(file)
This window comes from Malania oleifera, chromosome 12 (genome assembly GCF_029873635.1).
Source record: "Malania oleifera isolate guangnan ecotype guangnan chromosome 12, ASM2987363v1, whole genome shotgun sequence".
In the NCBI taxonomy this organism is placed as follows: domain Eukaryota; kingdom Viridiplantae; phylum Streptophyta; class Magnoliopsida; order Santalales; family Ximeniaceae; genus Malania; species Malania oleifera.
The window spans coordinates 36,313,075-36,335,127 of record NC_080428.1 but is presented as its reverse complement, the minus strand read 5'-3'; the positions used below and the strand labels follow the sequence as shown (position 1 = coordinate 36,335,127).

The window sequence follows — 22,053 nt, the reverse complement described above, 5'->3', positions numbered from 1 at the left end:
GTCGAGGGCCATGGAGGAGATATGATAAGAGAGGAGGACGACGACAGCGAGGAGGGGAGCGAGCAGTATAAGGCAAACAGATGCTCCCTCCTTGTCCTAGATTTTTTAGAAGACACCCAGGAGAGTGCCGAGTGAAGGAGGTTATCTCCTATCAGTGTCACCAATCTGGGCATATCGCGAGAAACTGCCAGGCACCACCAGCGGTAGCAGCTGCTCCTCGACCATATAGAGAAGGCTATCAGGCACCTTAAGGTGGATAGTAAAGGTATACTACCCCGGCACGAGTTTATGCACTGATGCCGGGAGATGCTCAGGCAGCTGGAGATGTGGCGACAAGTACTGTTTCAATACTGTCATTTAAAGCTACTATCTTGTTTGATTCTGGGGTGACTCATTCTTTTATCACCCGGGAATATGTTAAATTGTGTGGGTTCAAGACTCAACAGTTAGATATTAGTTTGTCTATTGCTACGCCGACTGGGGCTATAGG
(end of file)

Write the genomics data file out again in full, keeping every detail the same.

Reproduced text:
This window comes from Malania oleifera, chromosome 12 (genome assembly GCF_029873635.1).
Source record: "Malania oleifera isolate guangnan ecotype guangnan chromosome 12, ASM2987363v1, whole genome shotgun sequence".
In the NCBI taxonomy this organism is placed as follows: domain Eukaryota; kingdom Viridiplantae; phylum Streptophyta; class Magnoliopsida; order Santalales; family Ximeniaceae; genus Malania; species Malania oleifera.
The window spans coordinates 36,313,075-36,335,127 of record NC_080428.1 but is presented as its reverse complement, the minus strand read 5'-3'; the positions used below and the strand labels follow the sequence as shown (position 1 = coordinate 36,335,127).

The window sequence follows — 22,053 nt, the reverse complement described above, 5'->3', positions numbered from 1 at the left end:
GTCGAGGGCCATGGAGGAGATATGATAAGAGAGGAGGACGACGACAGCGAGGAGGGGAGCGAGCAGTATAAGGCAAACAGATGCTCCCTCCTTGTCCTAGATTTTTTAGAAGACACCCAGGAGAGTGCCGAGTGAAGGAGGTTATCTCCTATCAGTGTCACCAATCTGGGCATATCGCGAGAAACTGCCAGGCACCACCAGCGGTAGCAGCTGCTCCTCGACCATATAGAGAAGGCTATCAGGCACCTTAAGGTGGATAGTAAAGGTATACTACCCCGGCACGAGTTTATGCACTGATGCCGGGAGATGCTCAGGCAGCTGGAGATGTGGCGACAAGTACTGTTTCAATACTGTCATTTAAAGCTACTATCTTGTTTGATTCTGGGGTGACTCATTCTTTTATCACCCGGGAATATGTTAAATTGTGTGGGTTCAAGACTCAACAGTTAGATATTAGTTTGTCTATTGCTACGCCGACTGGGGCTATAGG